The more natural gas America exports, the greater the economic benefits for the country, according to a federally backed study released Wednesday that could be key in whether the government issues export permits to gas companies clamoring for them.
The news of the study’s conclusions cheered gas companies but raised concerns among manufacturers and consumers who could pay higher prices if exports gobble more of a plentiful supply of gas.
“Once (gas companies) get a new market with higher prices, it certainly benefits them,” said Bill Stewart of the Keystone Energy Forum, which the American Petroleum Institute funds. “I think what they’ll do is invest in more drilling. They have a ton of acreage under lease that they haven’t touched yet.”
The question of whether to allow large-scale natural gas exports has been a flash point between American drillers who want to sell more gas and American manufacturers and consumers who want a cheap supply. The federal government delayed decisions on more than a dozen requests for export permits in part while it waited for the results of the Department of Energy-commissioned study.
Dominion Resources Inc. touted the study as a sign that benefits will be disproportionately high in Maryland and the Middle Atlantic states. The company owns a terminal on the Chesapeake Bay that is on the list of export permit requests and says exporting will help spur jobs there and at drill sites in and around Pennsylvania connected by the company’s transmission pipes.
“That was our logic all along. We’re just glad the study confirmed that,” Dan Donovan, the company’s Pittsburgh-based spokesman said. “It’s a significant landmark.”
The economy would benefit from any level of exports, and unlimited exports would represent the best scenario, the 215-page report from NERA Economic Consulting found. Americans would benefit from cash coming in from overseas buyers and increased payments to landowners who own and lease their gas rights, the report said.
The downside of exporting gas would be an increase in price, estimated at between $0.22 to $1.11 per thousand cubic feet after five years of exporting. That would depress wages and cause investment losses, but the foreign investment and the increased drilling that exports would drive would more than offset those declines, the report said. Wednesday’s market price per thousand cubic feet was $3.70.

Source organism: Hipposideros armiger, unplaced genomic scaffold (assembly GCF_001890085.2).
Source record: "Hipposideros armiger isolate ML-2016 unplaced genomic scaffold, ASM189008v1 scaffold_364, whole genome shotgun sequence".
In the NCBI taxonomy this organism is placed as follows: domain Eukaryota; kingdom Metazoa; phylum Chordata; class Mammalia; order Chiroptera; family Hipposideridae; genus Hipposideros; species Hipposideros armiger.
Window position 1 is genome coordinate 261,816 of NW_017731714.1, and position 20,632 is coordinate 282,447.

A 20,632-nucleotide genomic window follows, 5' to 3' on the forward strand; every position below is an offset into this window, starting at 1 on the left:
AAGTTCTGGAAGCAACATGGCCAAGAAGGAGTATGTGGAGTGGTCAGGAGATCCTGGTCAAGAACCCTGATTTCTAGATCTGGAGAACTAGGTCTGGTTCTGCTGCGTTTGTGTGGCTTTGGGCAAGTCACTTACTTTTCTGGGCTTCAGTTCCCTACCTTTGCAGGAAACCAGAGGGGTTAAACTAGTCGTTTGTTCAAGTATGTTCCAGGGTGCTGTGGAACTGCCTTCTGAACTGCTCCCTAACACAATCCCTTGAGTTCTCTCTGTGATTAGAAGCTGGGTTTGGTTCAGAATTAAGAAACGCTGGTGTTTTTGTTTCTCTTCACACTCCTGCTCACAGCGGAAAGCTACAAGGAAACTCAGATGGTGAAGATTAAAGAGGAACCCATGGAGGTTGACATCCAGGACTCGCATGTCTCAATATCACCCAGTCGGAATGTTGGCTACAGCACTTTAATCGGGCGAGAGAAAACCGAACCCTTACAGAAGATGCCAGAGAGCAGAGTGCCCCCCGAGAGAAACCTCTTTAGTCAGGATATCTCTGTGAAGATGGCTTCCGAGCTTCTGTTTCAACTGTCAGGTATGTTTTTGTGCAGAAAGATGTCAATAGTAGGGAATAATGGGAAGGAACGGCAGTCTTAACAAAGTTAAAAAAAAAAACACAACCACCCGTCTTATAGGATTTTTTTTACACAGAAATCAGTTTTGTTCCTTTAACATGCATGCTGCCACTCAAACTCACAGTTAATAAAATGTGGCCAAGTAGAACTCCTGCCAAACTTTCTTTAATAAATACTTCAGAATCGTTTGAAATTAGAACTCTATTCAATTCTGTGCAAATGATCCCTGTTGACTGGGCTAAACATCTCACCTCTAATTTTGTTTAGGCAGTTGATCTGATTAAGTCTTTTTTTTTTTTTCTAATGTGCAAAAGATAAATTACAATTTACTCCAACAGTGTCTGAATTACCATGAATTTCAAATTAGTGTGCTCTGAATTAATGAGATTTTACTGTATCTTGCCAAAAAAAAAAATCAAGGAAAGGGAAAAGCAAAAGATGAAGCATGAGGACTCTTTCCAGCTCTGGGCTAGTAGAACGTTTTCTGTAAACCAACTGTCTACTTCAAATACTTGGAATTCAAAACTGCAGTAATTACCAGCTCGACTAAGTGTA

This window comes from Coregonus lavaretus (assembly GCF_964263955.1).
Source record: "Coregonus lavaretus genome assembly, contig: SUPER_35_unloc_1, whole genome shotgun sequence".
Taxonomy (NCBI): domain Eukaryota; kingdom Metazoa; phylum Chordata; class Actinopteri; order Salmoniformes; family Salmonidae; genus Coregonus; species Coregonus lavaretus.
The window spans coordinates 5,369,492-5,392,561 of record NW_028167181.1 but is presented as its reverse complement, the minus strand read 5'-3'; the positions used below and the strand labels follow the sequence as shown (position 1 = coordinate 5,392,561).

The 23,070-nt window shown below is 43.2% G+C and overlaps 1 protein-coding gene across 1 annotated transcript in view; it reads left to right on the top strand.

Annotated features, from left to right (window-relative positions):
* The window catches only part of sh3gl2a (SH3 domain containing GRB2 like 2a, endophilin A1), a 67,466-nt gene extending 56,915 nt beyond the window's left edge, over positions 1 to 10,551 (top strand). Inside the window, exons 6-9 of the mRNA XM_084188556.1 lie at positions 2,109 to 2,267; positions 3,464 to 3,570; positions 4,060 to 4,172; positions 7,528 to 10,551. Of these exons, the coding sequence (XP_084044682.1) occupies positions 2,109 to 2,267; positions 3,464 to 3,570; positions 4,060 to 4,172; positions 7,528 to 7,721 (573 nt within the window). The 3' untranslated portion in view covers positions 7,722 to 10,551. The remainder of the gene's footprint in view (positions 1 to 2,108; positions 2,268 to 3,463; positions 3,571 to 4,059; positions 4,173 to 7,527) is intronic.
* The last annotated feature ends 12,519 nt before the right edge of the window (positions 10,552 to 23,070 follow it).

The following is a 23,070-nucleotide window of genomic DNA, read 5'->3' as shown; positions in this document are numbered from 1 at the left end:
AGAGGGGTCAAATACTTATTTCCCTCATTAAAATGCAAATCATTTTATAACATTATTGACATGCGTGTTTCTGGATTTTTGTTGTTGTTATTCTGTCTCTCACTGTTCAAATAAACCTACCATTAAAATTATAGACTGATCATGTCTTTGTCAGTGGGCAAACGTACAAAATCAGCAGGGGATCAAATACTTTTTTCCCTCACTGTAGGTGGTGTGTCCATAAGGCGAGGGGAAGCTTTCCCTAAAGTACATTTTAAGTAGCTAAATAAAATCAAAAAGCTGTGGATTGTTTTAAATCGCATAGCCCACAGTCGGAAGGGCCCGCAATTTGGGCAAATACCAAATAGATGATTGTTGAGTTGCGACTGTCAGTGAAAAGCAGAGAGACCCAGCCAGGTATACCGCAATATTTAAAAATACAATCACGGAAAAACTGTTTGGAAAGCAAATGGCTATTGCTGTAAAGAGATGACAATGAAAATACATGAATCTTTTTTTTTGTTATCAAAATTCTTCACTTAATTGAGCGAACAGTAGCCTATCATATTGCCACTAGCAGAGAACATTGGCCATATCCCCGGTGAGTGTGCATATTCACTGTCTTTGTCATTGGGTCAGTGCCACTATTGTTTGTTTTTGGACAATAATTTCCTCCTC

Based on Pennsylvania Public Utility Commission usage estimates, the average family would pay about $15 per month more for every $1 increase in the price per thousand cubic feet.
“It would increase the drilling activity in Pennsylvania if we had sustainable, higher gas prices,” said Michael Snyder, president of MDS Energy Inc., a drilling service company in West Kittanning. A price increase of a dollar or two to somewhere between $4 and $6 per thousand cubic feet would be ideal for the companies, he said. With that kind of price increase, “I would think the sky’s the limit because our state has so much gas.”
Manufacturers are picking the study apart. Its biggest problem is that it doesn’t compare the effects of exporting with the effects of using more gas domestically, according to a statement from the Industrial Energy Consumers of America, a Washington-based group representing manufacturers.
Some experts consider exports as inevitable because that’s relatively easy compared to converting the nation’s fuel consumption more toward natural gas.
Others say the country should forgo exports and use newfound supplies of gas from shale formations such as Pennsylvania’s Marcellus and Utica as a transformative resource: It can fuel transportation and ensure energy security for decades if the country spends billions to make that a priority, some energy experts contend.
“The best solution to our abundant supply is greater use domestically and Congress should carefully look at the barriers to that end,” the Industrial Energy Consumers of America said. “… Short-term impacts to price are (also) understated. For sure, there will be extraordinary new demand by the industrial sector” through 2020, increasing prices.